Paul Smith. Much of the attention from standards bodies has focused on preventative security measures for the smart grid, e.g., via architectural analysis of a smart grid and understanding the security requirements associated with interactions between its components. Arguably, to-date, there has been little attention paid to how a smart grid should remain secure and operational if these measures fail (which will inevitable be the case!). I will highlight the need for detecting when such failures occur, and propose that a key design goal (and an area for further work) is approaches to ensuring the resilience of smart grids, such that it can continue to operate, with some acceptable level of service, when a smart grid has been attacked and security measures have failed.
Rajit Gadh. The smart grid of the future will involve layered cyber and physical infrastructures, and not just the physical infrastructures. Security considerations as researched in the I.T. world will play a key role in the cyber infrastructure layers. Physical infrastructure security, something that has been studied and practiced in the electrical power industry, would be relevant to the physical infrastructure layer. However, when the two come together, secure transactions in one layer may affect control variables in the other layer, making the entire system potentially unstable and maybe even insecure. Cybersecurity of the power grid needs to be investigated as an integrated cyber-physical infrastructure system, whereby even small perturbations in one layer may cause instability to the other layer. Modeling of the layers, their coupling and their integrated functionalities will become important variables for securing the smart grid as we increasingly couple these two layers even more tightly in the future.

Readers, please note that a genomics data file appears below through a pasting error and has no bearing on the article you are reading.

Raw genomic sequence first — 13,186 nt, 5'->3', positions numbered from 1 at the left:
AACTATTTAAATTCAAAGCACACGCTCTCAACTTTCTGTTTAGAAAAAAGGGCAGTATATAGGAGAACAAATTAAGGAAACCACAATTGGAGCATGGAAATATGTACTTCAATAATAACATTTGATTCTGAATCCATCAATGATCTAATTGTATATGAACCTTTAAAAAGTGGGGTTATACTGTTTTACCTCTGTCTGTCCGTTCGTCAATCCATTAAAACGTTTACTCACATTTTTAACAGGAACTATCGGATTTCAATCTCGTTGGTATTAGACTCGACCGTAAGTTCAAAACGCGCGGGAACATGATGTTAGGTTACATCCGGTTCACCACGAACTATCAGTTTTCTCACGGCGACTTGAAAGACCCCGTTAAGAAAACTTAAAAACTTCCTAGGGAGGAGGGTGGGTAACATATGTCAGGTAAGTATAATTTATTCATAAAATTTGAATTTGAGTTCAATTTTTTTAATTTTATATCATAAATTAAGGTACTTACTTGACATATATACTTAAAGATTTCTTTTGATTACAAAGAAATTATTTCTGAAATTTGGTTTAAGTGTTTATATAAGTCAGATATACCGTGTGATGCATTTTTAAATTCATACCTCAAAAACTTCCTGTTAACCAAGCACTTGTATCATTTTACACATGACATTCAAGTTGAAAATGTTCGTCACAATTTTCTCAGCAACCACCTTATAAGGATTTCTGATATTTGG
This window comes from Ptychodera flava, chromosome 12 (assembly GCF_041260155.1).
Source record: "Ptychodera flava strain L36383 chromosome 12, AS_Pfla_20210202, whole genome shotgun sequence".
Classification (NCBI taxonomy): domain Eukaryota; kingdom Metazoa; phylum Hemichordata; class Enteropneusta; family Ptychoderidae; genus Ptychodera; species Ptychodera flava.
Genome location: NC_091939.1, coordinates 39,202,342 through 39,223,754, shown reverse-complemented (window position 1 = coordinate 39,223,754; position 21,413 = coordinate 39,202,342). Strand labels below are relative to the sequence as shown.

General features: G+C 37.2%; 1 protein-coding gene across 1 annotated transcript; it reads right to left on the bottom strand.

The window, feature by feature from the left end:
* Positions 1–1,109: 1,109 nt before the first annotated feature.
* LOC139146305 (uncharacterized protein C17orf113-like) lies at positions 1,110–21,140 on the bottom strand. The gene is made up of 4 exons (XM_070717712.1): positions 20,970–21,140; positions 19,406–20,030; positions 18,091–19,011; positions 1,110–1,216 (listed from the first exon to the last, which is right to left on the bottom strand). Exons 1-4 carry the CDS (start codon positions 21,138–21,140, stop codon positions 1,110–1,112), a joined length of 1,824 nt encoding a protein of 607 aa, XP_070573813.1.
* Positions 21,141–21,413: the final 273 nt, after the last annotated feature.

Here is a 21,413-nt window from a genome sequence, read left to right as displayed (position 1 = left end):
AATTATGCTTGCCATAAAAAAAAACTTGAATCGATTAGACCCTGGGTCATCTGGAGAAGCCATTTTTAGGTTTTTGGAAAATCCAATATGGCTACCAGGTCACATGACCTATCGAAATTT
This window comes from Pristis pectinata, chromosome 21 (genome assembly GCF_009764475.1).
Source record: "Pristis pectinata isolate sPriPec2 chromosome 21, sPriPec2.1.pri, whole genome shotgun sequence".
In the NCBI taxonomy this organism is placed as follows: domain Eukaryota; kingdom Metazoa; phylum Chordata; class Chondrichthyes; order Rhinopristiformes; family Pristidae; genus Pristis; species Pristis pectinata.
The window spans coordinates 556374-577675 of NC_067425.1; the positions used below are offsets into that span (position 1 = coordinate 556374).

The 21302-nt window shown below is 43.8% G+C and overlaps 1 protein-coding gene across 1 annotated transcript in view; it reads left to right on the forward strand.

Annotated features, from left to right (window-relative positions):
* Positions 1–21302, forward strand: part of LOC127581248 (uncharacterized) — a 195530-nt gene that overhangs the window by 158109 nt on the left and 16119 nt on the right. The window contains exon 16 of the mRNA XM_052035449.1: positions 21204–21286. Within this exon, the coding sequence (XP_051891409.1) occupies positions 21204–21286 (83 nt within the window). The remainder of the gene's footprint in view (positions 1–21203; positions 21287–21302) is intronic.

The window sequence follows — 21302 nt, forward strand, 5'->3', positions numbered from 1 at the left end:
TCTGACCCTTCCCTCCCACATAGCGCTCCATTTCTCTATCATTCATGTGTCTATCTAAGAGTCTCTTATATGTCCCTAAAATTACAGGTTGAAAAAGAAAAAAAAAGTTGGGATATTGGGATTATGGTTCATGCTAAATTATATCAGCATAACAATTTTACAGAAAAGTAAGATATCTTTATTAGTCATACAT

Robert W. Griffin. Big data security analytics and shared cyber intelligence have become essential tools to combat cyber-attacks, such as advanced persistent threats. How can these tools be applied most effectively in securing the smart grid? How do they fit into the larger strategy for securing critical infrastructure at the national and international levels? What existing and emerging standards are relevant to these tools and what new standards are needed to realize their full value? I'll discuss these questions in detail, providing real-world examples of the threats that need to be considered in securing the smart grid and the essential role that security analytics and shared cyber intelligence have to play in addressing these threats.
Klaus Kursawe. In protecting a critical infrastructure such as the smart grid, many principles security professionals are used to are not directly applicable – most of our technologies are designed to protect data, while in the smart grid setting the most crucial protection goal is to protect the process. Furthermore, the system parameters and requirements are quite different from a normal IT system. As a consequence, security mechanisms and standards need to be evolved in ways we – as the security community – presently do not understand very well, and there is a danger that our familiar tools do more harm than good if applied in a straightforward way. Given the timelines for smart grid deployment, the amount of work needed to design a secure system and the current security maturity level of the smart grid, what is needed is a long term roadmap that offers sufficient security now, and can evolve with increasing deployment of the smart grid and better understanding of smart grid usecases and threats.